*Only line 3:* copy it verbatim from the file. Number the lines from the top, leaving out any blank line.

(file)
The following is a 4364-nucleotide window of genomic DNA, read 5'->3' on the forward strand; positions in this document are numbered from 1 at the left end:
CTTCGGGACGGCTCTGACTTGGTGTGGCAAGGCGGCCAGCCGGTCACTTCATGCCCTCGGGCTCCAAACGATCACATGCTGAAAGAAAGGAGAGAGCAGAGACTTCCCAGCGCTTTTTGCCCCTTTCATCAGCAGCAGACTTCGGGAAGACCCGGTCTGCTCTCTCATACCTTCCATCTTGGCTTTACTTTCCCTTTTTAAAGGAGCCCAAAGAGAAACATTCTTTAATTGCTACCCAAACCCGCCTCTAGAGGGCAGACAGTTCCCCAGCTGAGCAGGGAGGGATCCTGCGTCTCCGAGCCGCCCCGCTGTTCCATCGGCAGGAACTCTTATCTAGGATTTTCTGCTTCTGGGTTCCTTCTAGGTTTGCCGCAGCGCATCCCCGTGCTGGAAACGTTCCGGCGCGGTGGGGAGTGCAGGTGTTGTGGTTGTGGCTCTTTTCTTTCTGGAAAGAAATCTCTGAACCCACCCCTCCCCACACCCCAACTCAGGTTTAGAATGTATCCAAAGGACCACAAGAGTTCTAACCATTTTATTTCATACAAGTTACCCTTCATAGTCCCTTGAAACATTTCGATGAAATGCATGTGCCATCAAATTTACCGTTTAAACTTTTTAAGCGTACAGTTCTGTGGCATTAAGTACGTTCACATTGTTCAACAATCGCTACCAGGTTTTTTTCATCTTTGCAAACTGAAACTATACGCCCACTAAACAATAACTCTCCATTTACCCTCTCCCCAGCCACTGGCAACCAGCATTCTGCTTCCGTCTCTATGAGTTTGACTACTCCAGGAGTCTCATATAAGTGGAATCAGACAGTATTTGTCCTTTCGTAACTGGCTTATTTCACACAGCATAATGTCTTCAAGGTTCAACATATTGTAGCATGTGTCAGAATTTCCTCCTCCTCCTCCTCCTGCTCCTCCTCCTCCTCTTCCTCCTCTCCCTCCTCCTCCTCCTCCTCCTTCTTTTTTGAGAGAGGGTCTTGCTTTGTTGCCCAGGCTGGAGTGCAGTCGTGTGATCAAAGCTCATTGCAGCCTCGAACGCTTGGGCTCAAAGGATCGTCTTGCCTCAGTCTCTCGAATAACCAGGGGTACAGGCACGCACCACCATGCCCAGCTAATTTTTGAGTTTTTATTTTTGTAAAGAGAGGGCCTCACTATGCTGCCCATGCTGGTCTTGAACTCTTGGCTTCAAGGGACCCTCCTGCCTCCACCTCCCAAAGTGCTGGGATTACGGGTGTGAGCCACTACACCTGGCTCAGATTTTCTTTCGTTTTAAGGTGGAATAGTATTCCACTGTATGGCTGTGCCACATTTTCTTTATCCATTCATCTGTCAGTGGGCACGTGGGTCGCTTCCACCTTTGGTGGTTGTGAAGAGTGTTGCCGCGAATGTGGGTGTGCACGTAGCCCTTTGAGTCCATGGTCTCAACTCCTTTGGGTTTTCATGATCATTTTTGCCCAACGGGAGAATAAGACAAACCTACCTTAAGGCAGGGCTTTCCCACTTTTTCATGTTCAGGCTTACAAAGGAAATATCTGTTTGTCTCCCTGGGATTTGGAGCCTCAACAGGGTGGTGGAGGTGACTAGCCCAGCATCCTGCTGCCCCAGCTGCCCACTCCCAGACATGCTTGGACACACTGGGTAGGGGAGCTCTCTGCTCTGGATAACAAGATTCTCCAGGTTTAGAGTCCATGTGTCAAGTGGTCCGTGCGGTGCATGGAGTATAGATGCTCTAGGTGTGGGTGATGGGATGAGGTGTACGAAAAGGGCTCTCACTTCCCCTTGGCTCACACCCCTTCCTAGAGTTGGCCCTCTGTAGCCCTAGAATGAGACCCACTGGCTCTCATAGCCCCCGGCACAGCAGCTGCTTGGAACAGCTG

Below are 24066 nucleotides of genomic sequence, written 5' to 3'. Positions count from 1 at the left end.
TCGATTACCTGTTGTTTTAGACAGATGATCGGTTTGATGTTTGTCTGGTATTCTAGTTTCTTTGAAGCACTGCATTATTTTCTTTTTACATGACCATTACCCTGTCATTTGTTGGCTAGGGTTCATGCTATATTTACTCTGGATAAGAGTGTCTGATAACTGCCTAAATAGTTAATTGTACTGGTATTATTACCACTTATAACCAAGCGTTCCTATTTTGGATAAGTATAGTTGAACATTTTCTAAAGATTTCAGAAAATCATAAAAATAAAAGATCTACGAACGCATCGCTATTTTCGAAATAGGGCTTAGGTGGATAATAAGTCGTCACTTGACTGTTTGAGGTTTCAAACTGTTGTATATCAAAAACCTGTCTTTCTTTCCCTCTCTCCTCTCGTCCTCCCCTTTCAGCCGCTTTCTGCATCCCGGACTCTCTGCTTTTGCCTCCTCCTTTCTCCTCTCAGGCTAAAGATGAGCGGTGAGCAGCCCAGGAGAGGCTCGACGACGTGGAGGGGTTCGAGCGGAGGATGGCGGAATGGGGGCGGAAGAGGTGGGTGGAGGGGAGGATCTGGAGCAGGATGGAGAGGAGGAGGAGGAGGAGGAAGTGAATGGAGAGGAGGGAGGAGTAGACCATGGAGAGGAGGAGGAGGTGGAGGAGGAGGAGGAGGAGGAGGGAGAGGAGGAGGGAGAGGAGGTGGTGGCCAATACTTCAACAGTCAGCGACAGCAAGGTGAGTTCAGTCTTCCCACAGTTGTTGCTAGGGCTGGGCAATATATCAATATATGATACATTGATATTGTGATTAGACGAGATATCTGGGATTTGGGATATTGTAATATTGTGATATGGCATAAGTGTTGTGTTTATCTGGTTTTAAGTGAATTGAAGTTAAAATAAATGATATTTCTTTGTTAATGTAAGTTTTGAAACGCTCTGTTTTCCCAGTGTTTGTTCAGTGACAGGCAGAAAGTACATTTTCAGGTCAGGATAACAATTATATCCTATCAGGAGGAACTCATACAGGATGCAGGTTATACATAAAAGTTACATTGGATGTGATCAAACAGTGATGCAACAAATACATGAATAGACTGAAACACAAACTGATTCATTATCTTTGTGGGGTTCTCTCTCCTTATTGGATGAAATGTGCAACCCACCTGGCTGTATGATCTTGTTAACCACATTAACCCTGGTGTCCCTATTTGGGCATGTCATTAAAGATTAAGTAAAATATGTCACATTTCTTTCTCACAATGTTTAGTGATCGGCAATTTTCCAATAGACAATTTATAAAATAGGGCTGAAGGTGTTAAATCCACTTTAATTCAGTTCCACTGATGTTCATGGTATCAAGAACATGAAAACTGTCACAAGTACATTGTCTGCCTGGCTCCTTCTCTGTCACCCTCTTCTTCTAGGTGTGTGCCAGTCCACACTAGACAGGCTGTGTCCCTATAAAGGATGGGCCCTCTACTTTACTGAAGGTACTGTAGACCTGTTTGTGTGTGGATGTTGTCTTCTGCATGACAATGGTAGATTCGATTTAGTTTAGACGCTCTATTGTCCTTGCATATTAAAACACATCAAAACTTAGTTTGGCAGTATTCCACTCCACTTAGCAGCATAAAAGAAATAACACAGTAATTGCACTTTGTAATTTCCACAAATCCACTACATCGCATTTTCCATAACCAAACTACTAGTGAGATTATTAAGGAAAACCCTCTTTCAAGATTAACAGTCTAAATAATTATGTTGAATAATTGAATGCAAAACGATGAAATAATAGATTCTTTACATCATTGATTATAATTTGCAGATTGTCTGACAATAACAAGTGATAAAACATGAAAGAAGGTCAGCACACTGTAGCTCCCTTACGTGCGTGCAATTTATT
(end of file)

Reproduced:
Below are 24066 nucleotides of genomic sequence, written 5' to 3'. Positions count from 1 at the left end.